Houstons offer the largest and best range of kilt outfits for hire in the Scotland, with over 110 tartans, 20 styles of super lightweight jackets, three different button options and over 100 ruched tie colours 

Hires start from £75 and range to £145 depending on the rarity of the tartan selected, your jacket style and the finish of your accessories.

We have our luxury purple and grey tartan range with 22 grey designs and 15 purple designs. These tartans include our EXCLUSIVE Bute Heather range tartans.

Best to download our comprehensive 84 page Hire Brochure to view our exclusive range.

You can see our new range of tartans and price ranges in our latest Hire Leaflet.

Our Hire site can be found at KiltsForHire.com where you can see all Hire tartans, information and videos.

Special Offers – 6 Hires for the Price of 5!

Book 5 Hires and the 6th for groom goes FREE on 20 of our top tartans, 20 Styles of Jackets, 140 colours of Ruche Cravats and our Exceptional high quality service! Learn more HERE!

Wedding Extras

To make your wedding day extra special we take care of every little detail. We offer tartan ring cushions, hand ties, ladies garters, ribbon, ties, trim for dresses, handbags and button holes designed to match with your kilt design. Find our range of extras HERE, these can be made in ANY tartan on request.

We work closely with Joyce Young Collections who co-ordinate brides, mothers, bridesmaids’ and guest’s dresses with our tartans. She also has a factory outlet store open Saturdays in Glasgow, with up to 75% off.

Hire & Buy Offer

If you would like to buy a kilt in ANY TARTAN (over 14,000!) you can receive a loan of all the accessories for one week absolutely free!

Ideal if you have an upcoming event and would like to build up your kilt outfit through time! (UK Only) More details on Hire & Buy HERE.

Measurement and Shipping Information

Best to pop in to our store if you can to get measured. Your whole party does not need to get measured at the same time, they can come when available, they just need to mention the party name or groom’s name. If you can’t make it into the shop then you can use our easy to use Self-Measurement guide for HIRING a Kilt Outfit.

We ship in the UK using Interlink Express and Worldwide using DHL.

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Burn's Night Made In Scotland

The Life of Robert Burns

Robert Burns was a Scottish Poet (although he collected and produced far more songs than poems) from the 18th century who is now world renowned, and whose work has inspired other artists around the globe throughout the years. Auld Lang Syne is arguably his most prominent work, as it is sang across the globe to celebrate New Year’s Eve as the bells are tolling.

Besides Auld Lang Syne, Burns’ most prominent works include My love is like a red red rose, Tam o’ Shanter and Comin’ Thro’ the Rye. Burns is considered a pre-romantics poet due to his appreciation of nature, exploration of human emotions and his individuality.

Burns night is celebrated on the poets birthday, 25th January 1759, and was initially started as a form of memorial held by close friends, where a fine meal was shared, speeches were made in honor of the poet, and his pieces were performed. Traditionally the meal served would be the Scottish staple of haggis, neeps and tatties.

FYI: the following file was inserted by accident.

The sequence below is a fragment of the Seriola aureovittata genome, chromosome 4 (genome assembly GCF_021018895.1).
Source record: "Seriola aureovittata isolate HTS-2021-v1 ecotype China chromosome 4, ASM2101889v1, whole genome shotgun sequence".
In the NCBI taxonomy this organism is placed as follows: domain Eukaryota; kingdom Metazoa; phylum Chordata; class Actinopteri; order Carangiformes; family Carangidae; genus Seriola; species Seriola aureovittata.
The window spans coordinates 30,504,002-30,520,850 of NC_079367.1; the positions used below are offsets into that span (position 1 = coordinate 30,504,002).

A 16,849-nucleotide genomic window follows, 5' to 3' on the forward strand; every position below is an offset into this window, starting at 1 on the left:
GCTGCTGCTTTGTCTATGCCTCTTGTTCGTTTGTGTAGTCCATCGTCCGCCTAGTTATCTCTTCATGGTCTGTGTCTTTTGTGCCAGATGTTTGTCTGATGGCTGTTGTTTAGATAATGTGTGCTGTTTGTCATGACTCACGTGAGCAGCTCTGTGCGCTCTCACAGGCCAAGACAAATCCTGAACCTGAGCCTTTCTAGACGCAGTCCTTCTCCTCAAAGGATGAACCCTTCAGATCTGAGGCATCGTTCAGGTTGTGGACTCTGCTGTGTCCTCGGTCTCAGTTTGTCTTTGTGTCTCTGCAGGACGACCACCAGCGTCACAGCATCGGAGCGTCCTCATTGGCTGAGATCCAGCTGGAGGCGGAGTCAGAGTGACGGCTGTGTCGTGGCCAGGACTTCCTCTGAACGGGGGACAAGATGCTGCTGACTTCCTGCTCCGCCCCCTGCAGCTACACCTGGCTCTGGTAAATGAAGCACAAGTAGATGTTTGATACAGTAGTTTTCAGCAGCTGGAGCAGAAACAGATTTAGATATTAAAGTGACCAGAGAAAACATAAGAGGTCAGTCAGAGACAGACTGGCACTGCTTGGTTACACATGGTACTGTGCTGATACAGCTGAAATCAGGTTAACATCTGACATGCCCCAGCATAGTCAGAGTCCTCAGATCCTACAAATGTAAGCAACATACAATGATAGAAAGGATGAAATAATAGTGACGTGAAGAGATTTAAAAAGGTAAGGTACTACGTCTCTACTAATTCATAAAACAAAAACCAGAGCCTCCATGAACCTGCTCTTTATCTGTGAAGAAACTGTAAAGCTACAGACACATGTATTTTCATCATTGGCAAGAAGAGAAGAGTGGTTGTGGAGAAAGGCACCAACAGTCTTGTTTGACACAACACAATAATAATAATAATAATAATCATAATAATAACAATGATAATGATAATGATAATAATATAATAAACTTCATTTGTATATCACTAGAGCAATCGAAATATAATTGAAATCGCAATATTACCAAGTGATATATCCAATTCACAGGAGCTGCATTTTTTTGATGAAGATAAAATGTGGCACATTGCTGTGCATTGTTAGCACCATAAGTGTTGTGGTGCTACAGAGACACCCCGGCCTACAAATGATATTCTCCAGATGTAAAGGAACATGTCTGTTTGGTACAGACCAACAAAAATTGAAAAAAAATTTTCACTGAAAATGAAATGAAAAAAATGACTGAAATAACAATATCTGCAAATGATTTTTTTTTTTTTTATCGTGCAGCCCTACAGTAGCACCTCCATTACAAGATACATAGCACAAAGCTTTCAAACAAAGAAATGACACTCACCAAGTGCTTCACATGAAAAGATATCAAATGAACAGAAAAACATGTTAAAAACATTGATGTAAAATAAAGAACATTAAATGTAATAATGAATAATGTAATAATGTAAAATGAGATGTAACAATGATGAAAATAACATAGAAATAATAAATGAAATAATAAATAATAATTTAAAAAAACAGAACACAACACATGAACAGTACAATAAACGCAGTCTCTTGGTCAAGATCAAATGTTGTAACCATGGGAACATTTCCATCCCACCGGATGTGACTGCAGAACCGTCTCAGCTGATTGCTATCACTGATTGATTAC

Haggis, neeps and tatties. Traditionally ate on holidays such as Burns night or St Andrew’s Day.

On 3rd of April 1786 Burns submitted his work to a publisher in Kilmarnock in order to fund him moving to Jamaica to become a bookkeeper on a plantation (in other words, an overseer of slaves). They were published on the 14th of April and his success was immediate as he was soon known around the country, cancelling his Jamaica trip. This success lead to the influence he has had on countries outside of Britain, such as the USA, and even Canada.

Burns died young, only 37. His global reach can be seen through the tributes that were made to him across the world. His birthplace in Alloway, Dumfries, has been transformed by the National Trust for Scotland to the Robert Burns Birthplace Museum, consisting of the very cottage he lived and grew up in, as well as handwritten manuscripts and other pieces of his work. A replica of the Burns cottage can be found in Atlanta, Georgia, belonging to the Burns Club Atlanta. His reach truly stretched beyond what he could have ever imagined.

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Made In Scotland

A celebration of Scottish Music

Music is an important part of culture all over the world, and Scotland is no different!

Whether it’s traditional Scottish music or the modern music scene across various Scottish cities, there’s something for everyone. 

Traditional Scottish Music

Let’s start in chronological order, with the traditional music of Scotland. As with many forms of music, it started as a means of passing the time whilst doing labour intensive tasks. In Scotland, before the industrial age, this would have been work such as farming or clothes making; a “waulking” song was a call and response song that would be sang whilst ‘walking’ the tweed. These were often sang in Gaelic.

Video demonstrating a traditional waulking song

The most well known staple of Scottish music is of course, the bagpipes. Believe it or not, the origin of bagpipes did not actually begin in Scotland. According to which historian you ask, you may get a variety of different answers – some believing they were first found in Ancient Egypt, whilst others say Ireland. Either way, Scotland has most definitely adopted the instrument as their own.